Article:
The Modern Ketubah Blog

In this blog I discuss what goes into creating fine art wedding ketubah, as well as ideas about wedding ceremonies and traditions, and answer some of the questions and comments from the couples I've worked with.

How much Hebrew should my ketubah have?

by     /    June 16, 2006    /    Ketubah Design    /    Tags:       (id 17)  

A question I often get asked is “How much Hebrew should my ketubah have?”. This party depends on the type of ceremony you are having, and partly on your attitude towards the ketubah. If you are having a Conservative or Orthodox ceremony, your Hebrew text is pretty much set. There is a traditional text used for the Orthodox ketubah (often referred to as the “Aramaic text”). Conservative ketubot use that Orthodox text, and add a paragraph called the Lieberman Clause. This is a text added in the 1950s to clarify the rules about divorce. (Sentimental, no?)

If you are having a Reform or an interfaith ceremony, you have many more options. A Reform ketubah just needs to contain the text: “On the ___ day of the ___ month of the year ___ in the community of ___, the groom ___ son of ___ and the bride ___ daughter of ___ were wed according to the laws of Moses and Israel.” Beyond that, you could add anything you want. An interfaith ceremony often includes the same text, just leaving off the part about “according to the laws of Moses and Israel”, since technically speaking, an interfaith ceremony doesn’t adhere to those laws.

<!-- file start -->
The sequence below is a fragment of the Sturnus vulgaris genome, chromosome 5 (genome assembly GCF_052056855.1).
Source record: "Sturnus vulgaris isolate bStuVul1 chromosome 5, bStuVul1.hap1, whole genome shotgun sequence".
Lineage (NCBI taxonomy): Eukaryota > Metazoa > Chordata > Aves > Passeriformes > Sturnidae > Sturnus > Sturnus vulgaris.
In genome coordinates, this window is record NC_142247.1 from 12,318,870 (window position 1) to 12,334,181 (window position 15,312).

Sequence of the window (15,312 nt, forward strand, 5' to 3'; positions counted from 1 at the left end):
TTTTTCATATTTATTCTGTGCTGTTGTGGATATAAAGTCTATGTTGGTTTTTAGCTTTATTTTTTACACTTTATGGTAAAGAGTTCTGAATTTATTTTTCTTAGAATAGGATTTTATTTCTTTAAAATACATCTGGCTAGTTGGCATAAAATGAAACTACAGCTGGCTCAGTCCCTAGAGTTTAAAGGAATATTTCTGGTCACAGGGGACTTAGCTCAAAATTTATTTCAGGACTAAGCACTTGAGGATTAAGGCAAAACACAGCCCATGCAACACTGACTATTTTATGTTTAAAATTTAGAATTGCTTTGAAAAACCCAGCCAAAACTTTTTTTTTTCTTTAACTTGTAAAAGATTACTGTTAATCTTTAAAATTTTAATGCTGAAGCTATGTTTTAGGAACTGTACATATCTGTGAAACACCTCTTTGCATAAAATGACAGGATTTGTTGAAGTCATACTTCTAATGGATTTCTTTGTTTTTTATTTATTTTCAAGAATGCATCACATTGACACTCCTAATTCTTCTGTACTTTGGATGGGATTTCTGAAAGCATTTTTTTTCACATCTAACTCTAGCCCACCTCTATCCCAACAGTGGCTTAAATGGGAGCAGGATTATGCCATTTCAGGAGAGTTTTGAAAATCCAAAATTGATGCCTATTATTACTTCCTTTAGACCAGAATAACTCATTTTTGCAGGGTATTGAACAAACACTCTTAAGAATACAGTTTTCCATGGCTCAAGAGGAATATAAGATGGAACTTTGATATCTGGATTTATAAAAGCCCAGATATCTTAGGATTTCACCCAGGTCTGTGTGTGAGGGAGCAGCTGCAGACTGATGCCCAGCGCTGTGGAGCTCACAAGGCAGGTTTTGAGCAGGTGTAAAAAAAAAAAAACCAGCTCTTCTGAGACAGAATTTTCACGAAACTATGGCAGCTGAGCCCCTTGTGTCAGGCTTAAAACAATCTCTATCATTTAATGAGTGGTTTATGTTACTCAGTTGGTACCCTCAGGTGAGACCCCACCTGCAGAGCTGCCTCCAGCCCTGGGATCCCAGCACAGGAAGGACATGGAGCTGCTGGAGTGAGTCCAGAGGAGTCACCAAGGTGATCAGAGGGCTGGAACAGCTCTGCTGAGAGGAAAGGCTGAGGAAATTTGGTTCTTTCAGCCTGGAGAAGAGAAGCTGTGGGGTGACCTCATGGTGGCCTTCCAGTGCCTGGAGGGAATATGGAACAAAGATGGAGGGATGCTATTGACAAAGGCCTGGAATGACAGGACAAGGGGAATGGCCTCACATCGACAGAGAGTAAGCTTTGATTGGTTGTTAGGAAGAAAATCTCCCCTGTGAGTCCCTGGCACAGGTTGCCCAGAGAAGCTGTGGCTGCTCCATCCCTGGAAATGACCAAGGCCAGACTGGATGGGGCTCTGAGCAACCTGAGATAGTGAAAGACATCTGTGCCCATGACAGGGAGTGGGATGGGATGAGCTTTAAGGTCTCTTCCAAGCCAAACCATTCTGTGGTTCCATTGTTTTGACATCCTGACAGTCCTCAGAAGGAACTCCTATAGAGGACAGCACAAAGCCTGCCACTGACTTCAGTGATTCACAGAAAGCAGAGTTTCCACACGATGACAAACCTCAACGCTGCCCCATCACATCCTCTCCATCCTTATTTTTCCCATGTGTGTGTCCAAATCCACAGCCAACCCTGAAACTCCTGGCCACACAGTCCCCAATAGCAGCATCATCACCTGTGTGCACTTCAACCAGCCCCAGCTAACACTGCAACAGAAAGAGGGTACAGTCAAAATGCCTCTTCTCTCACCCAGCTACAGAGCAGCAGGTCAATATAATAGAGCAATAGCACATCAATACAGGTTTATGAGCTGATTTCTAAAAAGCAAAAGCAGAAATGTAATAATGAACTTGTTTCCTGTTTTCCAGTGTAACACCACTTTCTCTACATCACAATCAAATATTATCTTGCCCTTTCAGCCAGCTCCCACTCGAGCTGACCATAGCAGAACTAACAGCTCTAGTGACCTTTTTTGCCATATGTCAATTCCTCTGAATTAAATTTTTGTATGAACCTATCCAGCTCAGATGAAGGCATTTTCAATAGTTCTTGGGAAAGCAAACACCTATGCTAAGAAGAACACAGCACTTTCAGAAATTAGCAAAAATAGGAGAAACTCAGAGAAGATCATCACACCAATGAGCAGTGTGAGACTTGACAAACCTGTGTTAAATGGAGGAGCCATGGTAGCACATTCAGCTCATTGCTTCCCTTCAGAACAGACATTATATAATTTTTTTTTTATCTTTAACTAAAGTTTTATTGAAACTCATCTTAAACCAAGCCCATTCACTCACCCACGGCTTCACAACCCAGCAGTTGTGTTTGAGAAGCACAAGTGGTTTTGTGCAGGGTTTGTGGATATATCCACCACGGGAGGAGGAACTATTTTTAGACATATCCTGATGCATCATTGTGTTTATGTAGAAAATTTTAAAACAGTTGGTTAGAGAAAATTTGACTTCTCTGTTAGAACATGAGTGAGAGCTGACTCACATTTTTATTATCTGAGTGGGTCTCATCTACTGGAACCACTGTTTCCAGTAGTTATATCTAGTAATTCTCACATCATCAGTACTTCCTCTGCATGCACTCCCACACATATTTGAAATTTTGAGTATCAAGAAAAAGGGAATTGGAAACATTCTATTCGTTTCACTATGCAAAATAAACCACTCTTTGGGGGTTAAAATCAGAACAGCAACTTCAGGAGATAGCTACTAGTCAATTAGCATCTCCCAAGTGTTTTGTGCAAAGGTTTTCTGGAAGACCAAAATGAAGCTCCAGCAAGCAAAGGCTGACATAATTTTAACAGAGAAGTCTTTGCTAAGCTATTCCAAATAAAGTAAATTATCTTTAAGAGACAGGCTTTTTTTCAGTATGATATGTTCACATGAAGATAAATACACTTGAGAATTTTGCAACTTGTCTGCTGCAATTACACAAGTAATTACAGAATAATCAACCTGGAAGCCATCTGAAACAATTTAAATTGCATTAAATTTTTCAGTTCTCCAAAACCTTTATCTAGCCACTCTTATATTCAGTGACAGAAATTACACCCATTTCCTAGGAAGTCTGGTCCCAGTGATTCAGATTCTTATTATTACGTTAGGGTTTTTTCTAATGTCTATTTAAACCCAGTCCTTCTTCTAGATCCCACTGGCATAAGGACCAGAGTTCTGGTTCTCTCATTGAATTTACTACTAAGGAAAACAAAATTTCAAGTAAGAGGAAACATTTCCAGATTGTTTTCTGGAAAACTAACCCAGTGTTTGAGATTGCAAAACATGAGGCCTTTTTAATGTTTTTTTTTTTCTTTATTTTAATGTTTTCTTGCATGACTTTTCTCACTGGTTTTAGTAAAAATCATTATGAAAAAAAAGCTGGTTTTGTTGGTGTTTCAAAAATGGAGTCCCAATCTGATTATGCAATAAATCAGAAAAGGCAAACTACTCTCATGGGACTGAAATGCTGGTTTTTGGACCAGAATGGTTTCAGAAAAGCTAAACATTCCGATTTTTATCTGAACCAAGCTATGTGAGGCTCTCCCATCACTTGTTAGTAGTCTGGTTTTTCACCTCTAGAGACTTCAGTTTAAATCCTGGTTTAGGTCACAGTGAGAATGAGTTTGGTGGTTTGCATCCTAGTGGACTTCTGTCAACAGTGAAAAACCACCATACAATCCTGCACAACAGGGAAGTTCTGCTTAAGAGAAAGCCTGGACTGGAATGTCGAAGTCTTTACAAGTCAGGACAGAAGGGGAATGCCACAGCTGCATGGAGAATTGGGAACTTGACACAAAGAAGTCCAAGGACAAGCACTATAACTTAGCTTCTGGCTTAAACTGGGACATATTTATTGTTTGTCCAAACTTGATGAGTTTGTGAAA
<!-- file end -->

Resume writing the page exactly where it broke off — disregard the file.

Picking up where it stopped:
Beyond that basic text, a Reform or interfaith couple can add as much Hebrew as they like. Some people prefer to have little to no Hebrew. The idea is that since the ketubah is a contract between the bride and the groom, and they want the language to be something they can read and understand. Other people like to have a balance between the Hebrew and the English. For them, I offer what I call the “Egalitarian Hebrew”. This is a full translation of my Standard English text, creating a ketubah that is truly bilingual.

What ever you choose, I always recommend that you have your rabbi review the proof of your ketubah. Since he is the official signer of the ketubah, its important that he sees and approves what it says.

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